As some children are hoping to glimpse Santa’s reindeer across the sky this night before Christmas, let’s have a glimpse at the deeper roots of their high-flying names.
A dasher moves very quickly – or smashes something to little bits, as in one’s hopes for that new iPhone 7 under the Christmas tree. Both senses of the verb to dash are found in the early 1300s, and are connected by an underlying idea of intense energy, whether of force or speed.
The deeper root of dash is unclear. The world may be related to a Scandinavian word for “beat” or “strike,” imitating the sound of dashing something (compare bash, clash, and smash). To dash off a letter appears by the 1720s, and dashing, for “stylish,” emerges in the early 1800s a la “striking.”
Dance enters English in the 1300s from the Old French danser. Its origins, like dash, are also unclear – and somewhat less than graceful, shall we say. Some connect it to the Old High German dansōn, “to stretch out,” as in the limbs. Others suggest the Frankish *dintjan, “to tremble” or “quiver.”
Prancing involves a jaunty and showy movement, and, originally, was often used not of any reindeer but of horses. A few theories try to explain the source of word, which is first attested in the late 1300s. Prance might come from pranse, Danish dialect for “going about in a proud fashion.” Or could be be related to prank, which has variously meant “to dress up” or “parade around,” rooted in a German word for “to show off.” It’s not certain if this prank has any relationship to those mischievous pranks, like getting a bit of coal in your stocking on Christmas.
A vixen is a “female fox,” from the Old English adjective fyxen. The word gives us a glimpse of English past. Historically, some certain southern England dialects replaced word-initial f’s with v’s – not a surprising switch, as the v-sound is what linguistics term the “voiced” form of f. This switch is preserved only in the spelling of few other words, including vane and vat. And the -en is an old, Germanic suffix used to name female animals (e.g., Old English wylfen, a “she-wolf”).
The word fox, appropriately enough, is from a Germanic base that may be related to an Indo-European root for “tail.” And vixen, a disparaging term for an “ill-tempered woman,” appears by the 1570s. Why Moore chose Vixen as a name for this airborne ungulate may be more about rhyme and meter than meaning.
Comets speed across the sky, leaving a spectacular tail in its wake. Their tail, to the ancient Greeks, looked like long hair – and indeed, they called the celestial object κομήτης (kometes), or “long-haired star.” The Greek root is κόμη (koma), “the hair of the head.” Latin, with its comēta, borrowed the term, which coursed into English as early as 1154 in the Anglo-Saxon Chronicle.
In Roman mythology, Cupid, depicted with his young wings and arrows, personifies desire and erotic love. His name is the Latin for “desire,” cupīdo, from the verb cupere. The English cupidity denotes an intense “desire for wealth”; concupiscence, for sex.
Donner and Blitzen
In his original A Visit from St. Nicholas, as we saw above, Moore urges on “Dunder and Blixem,” the Dutch for “thunder and lightning.” (Modern Dutch would use Donder and Bliksem.) An 1844 edition of the poem ultimately rendered the Dutch into their German counterparts: Donner and Blitzen. (Blitzen, properly, is “flash.”) Thunder is the English equivalent of Donder and Donner, while English borrowed and shortened blitz from the German Blitzkrieg, whose deadly method of rapid assault literally means “lightning war.” American football took up blitz by the 1960s.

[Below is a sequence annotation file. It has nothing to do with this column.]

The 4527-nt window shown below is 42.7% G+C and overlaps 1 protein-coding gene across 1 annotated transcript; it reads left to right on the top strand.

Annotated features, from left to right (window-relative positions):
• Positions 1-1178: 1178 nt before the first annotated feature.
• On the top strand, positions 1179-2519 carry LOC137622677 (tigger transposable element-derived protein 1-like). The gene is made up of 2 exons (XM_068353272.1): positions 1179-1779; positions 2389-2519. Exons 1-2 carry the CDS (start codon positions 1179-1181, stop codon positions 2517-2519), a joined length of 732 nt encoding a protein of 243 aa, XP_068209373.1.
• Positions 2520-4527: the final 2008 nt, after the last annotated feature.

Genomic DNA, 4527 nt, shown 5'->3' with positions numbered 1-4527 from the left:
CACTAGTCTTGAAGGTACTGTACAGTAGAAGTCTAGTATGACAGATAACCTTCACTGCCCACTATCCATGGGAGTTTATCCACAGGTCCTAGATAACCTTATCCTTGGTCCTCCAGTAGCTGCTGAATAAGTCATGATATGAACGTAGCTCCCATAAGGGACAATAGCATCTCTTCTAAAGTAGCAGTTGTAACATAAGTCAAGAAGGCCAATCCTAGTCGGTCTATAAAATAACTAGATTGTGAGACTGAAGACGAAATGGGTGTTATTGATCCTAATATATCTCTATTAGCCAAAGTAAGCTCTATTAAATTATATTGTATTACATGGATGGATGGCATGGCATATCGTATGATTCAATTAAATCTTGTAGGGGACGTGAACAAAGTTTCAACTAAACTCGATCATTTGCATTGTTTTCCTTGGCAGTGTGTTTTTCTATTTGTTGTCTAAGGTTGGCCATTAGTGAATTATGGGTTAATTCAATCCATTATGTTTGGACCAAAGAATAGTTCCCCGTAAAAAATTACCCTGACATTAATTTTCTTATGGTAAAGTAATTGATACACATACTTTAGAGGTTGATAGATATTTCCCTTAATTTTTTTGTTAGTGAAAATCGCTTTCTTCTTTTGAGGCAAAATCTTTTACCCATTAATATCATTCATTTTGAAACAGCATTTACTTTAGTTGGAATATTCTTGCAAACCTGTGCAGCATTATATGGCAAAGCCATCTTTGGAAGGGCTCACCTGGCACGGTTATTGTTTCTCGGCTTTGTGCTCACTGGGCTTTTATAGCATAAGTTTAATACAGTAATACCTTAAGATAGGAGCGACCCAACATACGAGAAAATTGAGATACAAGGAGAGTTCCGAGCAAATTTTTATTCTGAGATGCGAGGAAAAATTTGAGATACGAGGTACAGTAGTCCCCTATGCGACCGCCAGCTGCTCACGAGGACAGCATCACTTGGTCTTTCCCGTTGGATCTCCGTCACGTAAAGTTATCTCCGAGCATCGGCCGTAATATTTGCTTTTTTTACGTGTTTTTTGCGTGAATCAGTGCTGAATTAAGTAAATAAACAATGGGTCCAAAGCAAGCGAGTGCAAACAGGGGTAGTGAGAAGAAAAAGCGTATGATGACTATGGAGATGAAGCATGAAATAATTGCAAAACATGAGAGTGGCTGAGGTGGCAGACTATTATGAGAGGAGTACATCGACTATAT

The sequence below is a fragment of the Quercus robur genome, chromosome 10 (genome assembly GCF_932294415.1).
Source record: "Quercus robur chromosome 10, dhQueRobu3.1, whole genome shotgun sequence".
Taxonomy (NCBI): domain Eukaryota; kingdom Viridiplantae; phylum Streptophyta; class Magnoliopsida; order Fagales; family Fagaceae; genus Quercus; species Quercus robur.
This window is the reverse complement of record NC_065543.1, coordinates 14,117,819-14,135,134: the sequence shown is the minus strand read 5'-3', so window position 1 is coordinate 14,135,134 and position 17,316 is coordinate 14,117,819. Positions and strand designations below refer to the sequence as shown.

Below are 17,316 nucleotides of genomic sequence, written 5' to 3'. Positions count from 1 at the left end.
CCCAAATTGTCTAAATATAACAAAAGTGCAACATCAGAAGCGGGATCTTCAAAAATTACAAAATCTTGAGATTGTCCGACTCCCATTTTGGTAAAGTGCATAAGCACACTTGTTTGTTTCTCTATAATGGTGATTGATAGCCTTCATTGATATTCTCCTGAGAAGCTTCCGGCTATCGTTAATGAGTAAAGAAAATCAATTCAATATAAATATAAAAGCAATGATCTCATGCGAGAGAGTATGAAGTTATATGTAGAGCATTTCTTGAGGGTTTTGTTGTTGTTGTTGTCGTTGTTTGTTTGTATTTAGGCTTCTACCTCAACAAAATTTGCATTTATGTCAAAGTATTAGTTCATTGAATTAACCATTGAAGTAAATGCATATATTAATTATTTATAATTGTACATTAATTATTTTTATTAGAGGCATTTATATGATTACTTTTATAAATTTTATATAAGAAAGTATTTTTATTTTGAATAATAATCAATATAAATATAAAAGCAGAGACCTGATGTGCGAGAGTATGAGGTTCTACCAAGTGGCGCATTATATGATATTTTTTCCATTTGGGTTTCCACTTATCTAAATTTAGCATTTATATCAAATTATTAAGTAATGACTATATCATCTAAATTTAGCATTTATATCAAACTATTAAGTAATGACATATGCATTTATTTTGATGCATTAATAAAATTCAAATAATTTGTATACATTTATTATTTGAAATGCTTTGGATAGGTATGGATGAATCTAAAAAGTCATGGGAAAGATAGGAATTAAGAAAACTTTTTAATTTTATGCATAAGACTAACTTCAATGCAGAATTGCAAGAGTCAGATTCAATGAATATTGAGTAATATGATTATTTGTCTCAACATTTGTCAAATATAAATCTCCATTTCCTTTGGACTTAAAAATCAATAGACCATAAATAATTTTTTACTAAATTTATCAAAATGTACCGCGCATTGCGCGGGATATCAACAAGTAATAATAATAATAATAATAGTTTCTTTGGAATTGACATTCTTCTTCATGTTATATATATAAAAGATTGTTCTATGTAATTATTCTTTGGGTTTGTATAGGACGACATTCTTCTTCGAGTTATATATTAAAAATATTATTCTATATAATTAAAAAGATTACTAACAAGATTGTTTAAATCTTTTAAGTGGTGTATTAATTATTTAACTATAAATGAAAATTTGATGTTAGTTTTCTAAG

Rudolph is not one of the original reindeer. He came to lead Santa’s cervine crew only in 1939, sparked by the imagination of Robert May, who created his story for Montgomery Ward department stores. Rudolph may be the most famous of the reindeers, but his name, ironically, refers to the glory of his nemesis: Not social isolation, but wolves. Rudolph derives from the Old High German name Hrodulf, “fame-wolf.” The name joins hruod, “fame,” and the Germanic base that gives English wolf.”
For more Christmassy etymologies, see my recent guest posts for Oxford Dictionaries on the soulful origin of wholesome, as well as an older post there covering 12 etymologies of Christmas. Revisit, too, some of Mashed Radish’s tinseled archives, including Christmas, El Niño, chestnut, and Kris Kringle. Happy Holidays!
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The Santa Claus figure, who brings children gifts each Christmas in many Western cultures, goes by many names: Saint Nicholas, Father Christmas, Pere Noel, Grandfather Frost, to name a few. But one name, Kris Kringle, doesn’t originally refer to any Santa at all.
The Oxford English Dictionary first attests Kris Kringle in James Watson’s 1830s Annals of Philadelphia: “Every father in his turn remembers the excitements of his youth in Belsh-nichel and Christ-kinkle nights.”
In Pennsylvania Dutch communities, Belsh-nichel, literally either “fur Nicholas” or “flog Nicholas,” is a mysterious, and terrifying, Christmas gift-giver who wears fur and carries a switch. For good children, Belsh-nichel brings candies. For naughty youngsters, he brings his switch down onto their backs.
Christ-kinkle, source of Kris Kringle, is also a Santa Claus character for the Pennsylvania Dutch. But originally, Kris Kringle is a name for that other central figure, and namesake, of Christmas: the Christ Child.
Kris is from the German for Christ, and Christ is from the Greek for “to rub” or “smear” oil, which anointed the likes of prophets, priests, kings – and Jesus the Christ, or Jesus the Anointed One. Kringle, if we reverse some sound changes and strip away a diminutive suffix in the Pennsylvania German language, goes back to kind, which means “child” in German. The English kind – as in humankind, kind of, or “nice” – is related. Kind shares a deeper root with kin and oh-so-many other words, from a Proto-Germanic root meaning “family,” in turn from the prolific Proto-Indo-European root *gen-, “to produce.”
In a number of European and Latin American cultures, the annual Christmas gift-giver isn’t Santa Claus but the Christ Child himself. Indeed, he goes by Christkind in a number of Germanic-language cultures, including in southwestern Germany, where many of the Pennsylvania Dutch hail from. (Nor should we forget Santa Claus ultimately traces back to the Dutch Sinter Niklaas, “Saint Nicholas,” a fourth-century Greek bishop whom Christians came to honor as the patron saint of children.)
For the Pennsylvania Dutch – and then the broader, Christian, English-speaking, North American culture – time merged a tradition of Santa Claus with the language of Baby Jesus: Kris Kringle. And so, if you’re one who is concerned that commercialism has made us blind to the “true meaning of Christmas,” Kris Kringle may offer a little etymological reminder.